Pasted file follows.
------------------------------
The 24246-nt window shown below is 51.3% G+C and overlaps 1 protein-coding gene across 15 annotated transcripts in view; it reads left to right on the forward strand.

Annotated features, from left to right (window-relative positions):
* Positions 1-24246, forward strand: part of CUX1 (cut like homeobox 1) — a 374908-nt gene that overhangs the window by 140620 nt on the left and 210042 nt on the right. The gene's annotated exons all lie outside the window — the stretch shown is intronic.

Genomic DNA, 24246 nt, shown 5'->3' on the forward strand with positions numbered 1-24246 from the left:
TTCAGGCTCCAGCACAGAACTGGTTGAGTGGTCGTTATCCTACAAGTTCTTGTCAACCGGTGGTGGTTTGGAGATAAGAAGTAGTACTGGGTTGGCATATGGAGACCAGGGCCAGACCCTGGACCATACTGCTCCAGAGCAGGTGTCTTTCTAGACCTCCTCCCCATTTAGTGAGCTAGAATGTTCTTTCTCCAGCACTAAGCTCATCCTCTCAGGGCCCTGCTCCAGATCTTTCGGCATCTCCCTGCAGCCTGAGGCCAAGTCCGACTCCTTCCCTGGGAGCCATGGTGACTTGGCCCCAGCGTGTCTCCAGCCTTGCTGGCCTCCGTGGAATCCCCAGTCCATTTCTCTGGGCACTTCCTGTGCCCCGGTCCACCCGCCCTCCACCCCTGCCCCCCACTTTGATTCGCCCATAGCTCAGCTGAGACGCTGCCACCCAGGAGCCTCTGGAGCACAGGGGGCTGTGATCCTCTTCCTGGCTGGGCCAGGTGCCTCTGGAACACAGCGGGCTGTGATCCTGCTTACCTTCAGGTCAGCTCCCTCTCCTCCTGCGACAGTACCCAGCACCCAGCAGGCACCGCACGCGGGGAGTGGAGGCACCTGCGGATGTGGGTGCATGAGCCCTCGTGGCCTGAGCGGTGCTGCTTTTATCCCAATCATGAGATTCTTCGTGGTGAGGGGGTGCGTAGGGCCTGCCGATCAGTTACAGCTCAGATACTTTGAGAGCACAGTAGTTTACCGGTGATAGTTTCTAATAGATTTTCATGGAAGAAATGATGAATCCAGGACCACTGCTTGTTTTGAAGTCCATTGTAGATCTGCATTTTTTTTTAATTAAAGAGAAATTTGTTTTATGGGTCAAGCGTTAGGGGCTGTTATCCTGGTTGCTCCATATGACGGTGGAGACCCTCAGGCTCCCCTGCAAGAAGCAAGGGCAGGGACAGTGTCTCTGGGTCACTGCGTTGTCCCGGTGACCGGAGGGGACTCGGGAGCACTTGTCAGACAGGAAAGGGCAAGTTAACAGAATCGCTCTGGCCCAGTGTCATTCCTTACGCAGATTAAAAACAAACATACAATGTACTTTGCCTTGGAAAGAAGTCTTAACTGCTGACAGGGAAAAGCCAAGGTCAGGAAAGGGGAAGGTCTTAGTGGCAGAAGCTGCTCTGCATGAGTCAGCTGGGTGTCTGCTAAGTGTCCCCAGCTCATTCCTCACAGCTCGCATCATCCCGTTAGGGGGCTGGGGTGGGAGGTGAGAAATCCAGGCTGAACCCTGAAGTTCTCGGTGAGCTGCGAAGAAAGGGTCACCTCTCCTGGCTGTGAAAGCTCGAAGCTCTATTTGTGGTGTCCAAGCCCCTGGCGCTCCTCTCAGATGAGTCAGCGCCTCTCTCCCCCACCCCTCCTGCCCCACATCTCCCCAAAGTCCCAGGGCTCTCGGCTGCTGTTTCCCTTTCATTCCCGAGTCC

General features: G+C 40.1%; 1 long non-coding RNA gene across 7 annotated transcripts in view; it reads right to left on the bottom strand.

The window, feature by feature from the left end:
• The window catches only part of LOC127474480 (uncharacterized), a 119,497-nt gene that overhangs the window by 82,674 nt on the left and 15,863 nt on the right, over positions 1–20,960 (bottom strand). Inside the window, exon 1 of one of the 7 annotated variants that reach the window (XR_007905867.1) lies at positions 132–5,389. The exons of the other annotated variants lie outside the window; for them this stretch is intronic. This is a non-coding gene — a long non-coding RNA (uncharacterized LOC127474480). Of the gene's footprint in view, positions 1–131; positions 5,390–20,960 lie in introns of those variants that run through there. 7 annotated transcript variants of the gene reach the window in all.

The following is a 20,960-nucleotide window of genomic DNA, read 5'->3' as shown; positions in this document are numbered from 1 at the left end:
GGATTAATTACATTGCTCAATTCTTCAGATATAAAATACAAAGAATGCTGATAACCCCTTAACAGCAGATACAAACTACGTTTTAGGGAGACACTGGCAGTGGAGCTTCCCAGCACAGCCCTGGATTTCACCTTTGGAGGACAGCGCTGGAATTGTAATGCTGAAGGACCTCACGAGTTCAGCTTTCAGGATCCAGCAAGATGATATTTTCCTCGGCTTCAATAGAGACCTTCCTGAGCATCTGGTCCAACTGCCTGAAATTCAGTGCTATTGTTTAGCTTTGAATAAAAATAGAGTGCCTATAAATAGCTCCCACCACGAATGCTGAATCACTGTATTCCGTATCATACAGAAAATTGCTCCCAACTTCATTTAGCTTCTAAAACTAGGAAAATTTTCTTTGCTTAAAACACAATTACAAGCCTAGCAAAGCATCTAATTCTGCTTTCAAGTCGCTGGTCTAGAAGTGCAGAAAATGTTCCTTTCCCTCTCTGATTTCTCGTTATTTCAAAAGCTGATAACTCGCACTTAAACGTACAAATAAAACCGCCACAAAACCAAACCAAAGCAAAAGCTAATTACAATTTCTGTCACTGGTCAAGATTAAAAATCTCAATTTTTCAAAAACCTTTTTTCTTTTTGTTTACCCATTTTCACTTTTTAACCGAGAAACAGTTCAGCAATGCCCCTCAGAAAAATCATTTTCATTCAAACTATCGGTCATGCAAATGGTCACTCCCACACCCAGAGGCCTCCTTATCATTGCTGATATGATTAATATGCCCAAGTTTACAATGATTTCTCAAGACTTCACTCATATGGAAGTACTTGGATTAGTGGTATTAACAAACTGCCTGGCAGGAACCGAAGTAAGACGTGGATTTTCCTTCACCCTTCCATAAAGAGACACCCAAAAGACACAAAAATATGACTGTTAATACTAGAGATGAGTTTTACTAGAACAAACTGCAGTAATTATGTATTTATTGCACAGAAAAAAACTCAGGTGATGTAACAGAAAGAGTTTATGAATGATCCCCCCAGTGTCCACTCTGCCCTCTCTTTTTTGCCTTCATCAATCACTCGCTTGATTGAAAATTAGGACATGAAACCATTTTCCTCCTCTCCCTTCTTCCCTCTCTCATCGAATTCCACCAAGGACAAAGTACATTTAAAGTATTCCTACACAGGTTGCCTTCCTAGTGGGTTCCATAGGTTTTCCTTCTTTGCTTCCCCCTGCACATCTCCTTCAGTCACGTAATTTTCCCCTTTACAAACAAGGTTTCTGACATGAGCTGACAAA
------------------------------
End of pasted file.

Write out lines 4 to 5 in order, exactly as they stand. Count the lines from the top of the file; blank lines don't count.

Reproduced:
Genomic DNA, 24246 nt, shown 5'->3' on the forward strand with positions numbered 1-24246 from the left:
TTCAGGCTCCAGCACAGAACTGGTTGAGTGGTCGTTATCCTACAAGTTCTTGTCAACCGGTGGTGGTTTGGAGATAAGAAGTAGTACTGGGTTGGCATATGGAGACCAGGGCCAGACCCTGGACCATACTGCTCCAGAGCAGGTGTCTTTCTAGACCTCCTCCCCATTTAGTGAGCTAGAATGTTCTTTCTCCAGCACTAAGCTCATCCTCTCAGGGCCCTGCTCCAGATCTTTCGGCATCTCCCTGCAGCCTGAGGCCAAGTCCGACTCCTTCCCTGGGAGCCATGGTGACTTGGCCCCAGCGTGTCTCCAGCCTTGCTGGCCTCCGTGGAATCCCCAGTCCATTTCTCTGGGCACTTCCTGTGCCCCGGTCCACCCGCCCTCCACCCCTGCCCCCCACTTTGATTCGCCCATAGCTCAGCTGAGACGCTGCCACCCAGGAGCCTCTGGAGCACAGGGGGCTGTGATCCTCTTCCTGGCTGGGCCAGGTGCCTCTGGAACACAGCGGGCTGTGATCCTGCTTACCTTCAGGTCAGCTCCCTCTCCTCCTGCGACAGTACCCAGCACCCAGCAGGCACCGCACGCGGGGAGTGGAGGCACCTGCGGATGTGGGTGCATGAGCCCTCGTGGCCTGAGCGGTGCTGCTTTTATCCCAATCATGAGATTCTTCGTGGTGAGGGGGTGCGTAGGGCCTGCCGATCAGTTACAGCTCAGATACTTTGAGAGCACAGTAGTTTACCGGTGATAGTTTCTAATAGATTTTCATGGAAGAAATGATGAATCCAGGACCACTGCTTGTTTTGAAGTCCATTGTAGATCTGCATTTTTTTTTAATTAAAGAGAAATTTGTTTTATGGGTCAAGCGTTAGGGGCTGTTATCCTGGTTGCTCCATATGACGGTGGAGACCCTCAGGCTCCCCTGCAAGAAGCAAGGGCAGGGACAGTGTCTCTGGGTCACTGCGTTGTCCCGGTGACCGGAGGGGACTCGGGAGCACTTGTCAGACAGGAAAGGGCAAGTTAACAGAATCGCTCTGGCCCAGTGTCATTCCTTACGCAGATTAAAAACAAACATACAATGTACTTTGCCTTGGAAAGAAGTCTTAACTGCTGACAGGGAAAAGCCAAGGTCAGGAAAGGGGAAGGTCTTAGTGGCAGAAGCTGCTCTGCATGAGTCAGCTGGGTGTCTGCTAAGTGTCCCCAGCTCATTCCTCACAGCTCGCATCATCCCGTTAGGGGGCTGGGGTGGGAGGTGAGAAATCCAGGCTGAACCCTGAAGTTCTCGGTGAGCTGCGAAGAAAGGGTCACCTCTCCTGGCTGTGAAAGCTCGAAGCTCTATTTGTGGTGTCCAAGCCCCTGGCGCTCCTCTCAGATGAGTCAGCGCCTCTCTCCCCCACCCCTCCTGCCCCACATCTCCCCAAAGTCCCAGGGCTCTCGGCTGCTGTTTCCCTTTCATTCCCGAGTCC